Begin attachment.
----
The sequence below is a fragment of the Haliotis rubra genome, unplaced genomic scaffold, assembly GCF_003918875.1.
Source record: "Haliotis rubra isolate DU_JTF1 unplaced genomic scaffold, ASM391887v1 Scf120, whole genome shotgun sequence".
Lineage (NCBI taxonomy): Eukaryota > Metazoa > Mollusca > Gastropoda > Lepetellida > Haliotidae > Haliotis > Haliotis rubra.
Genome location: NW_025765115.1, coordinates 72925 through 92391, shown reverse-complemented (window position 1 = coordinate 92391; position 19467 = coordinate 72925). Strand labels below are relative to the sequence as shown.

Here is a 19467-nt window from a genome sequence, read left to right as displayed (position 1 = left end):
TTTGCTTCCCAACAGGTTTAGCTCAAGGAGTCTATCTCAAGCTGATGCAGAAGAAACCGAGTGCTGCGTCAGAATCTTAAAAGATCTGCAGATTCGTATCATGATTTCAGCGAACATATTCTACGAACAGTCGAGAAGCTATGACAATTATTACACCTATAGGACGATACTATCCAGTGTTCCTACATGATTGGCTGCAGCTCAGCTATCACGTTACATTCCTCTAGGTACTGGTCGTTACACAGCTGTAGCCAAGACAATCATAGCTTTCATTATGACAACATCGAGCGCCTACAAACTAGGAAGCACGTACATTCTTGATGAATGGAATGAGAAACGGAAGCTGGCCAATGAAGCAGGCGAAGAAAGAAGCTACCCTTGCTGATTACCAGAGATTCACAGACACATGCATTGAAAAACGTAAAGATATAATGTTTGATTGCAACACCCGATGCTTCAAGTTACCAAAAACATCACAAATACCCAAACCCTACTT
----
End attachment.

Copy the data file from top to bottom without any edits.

The sequence below is a fragment of the Haliotis rubra genome, unplaced genomic scaffold, assembly GCF_003918875.1.
Source record: "Haliotis rubra isolate DU_JTF1 unplaced genomic scaffold, ASM391887v1 Scf120, whole genome shotgun sequence".
Lineage (NCBI taxonomy): Eukaryota > Metazoa > Mollusca > Gastropoda > Lepetellida > Haliotidae > Haliotis > Haliotis rubra.
Genome location: NW_025765115.1, coordinates 72925 through 92391, shown reverse-complemented (window position 1 = coordinate 92391; position 19467 = coordinate 72925). Strand labels below are relative to the sequence as shown.

Here is a 19467-nt window from a genome sequence, read left to right as displayed (position 1 = left end):
TTTGCTTCCCAACAGGTTTAGCTCAAGGAGTCTATCTCAAGCTGATGCAGAAGAAACCGAGTGCTGCGTCAGAATCTTAAAAGATCTGCAGATTCGTATCATGATTTCAGCGAACATATTCTACGAACAGTCGAGAAGCTATGACAATTATTACACCTATAGGACGATACTATCCAGTGTTCCTACATGATTGGCTGCAGCTCAGCTATCACGTTACATTCCTCTAGGTACTGGTCGTTACACAGCTGTAGCCAAGACAATCATAGCTTTCATTATGACAACATCGAGCGCCTACAAACTAGGAAGCACGTACATTCTTGATGAATGGAATGAGAAACGGAAGCTGGCCAATGAAGCAGGCGAAGAAAGAAGCTACCCTTGCTGATTACCAGAGATTCACAGACACATGCATTGAAAAACGTAAAGATATAATGTTTGATTGCAACACCCGATGCTTCAAGTTACCAAAAACATCACAAATACCCAAACCCTACTT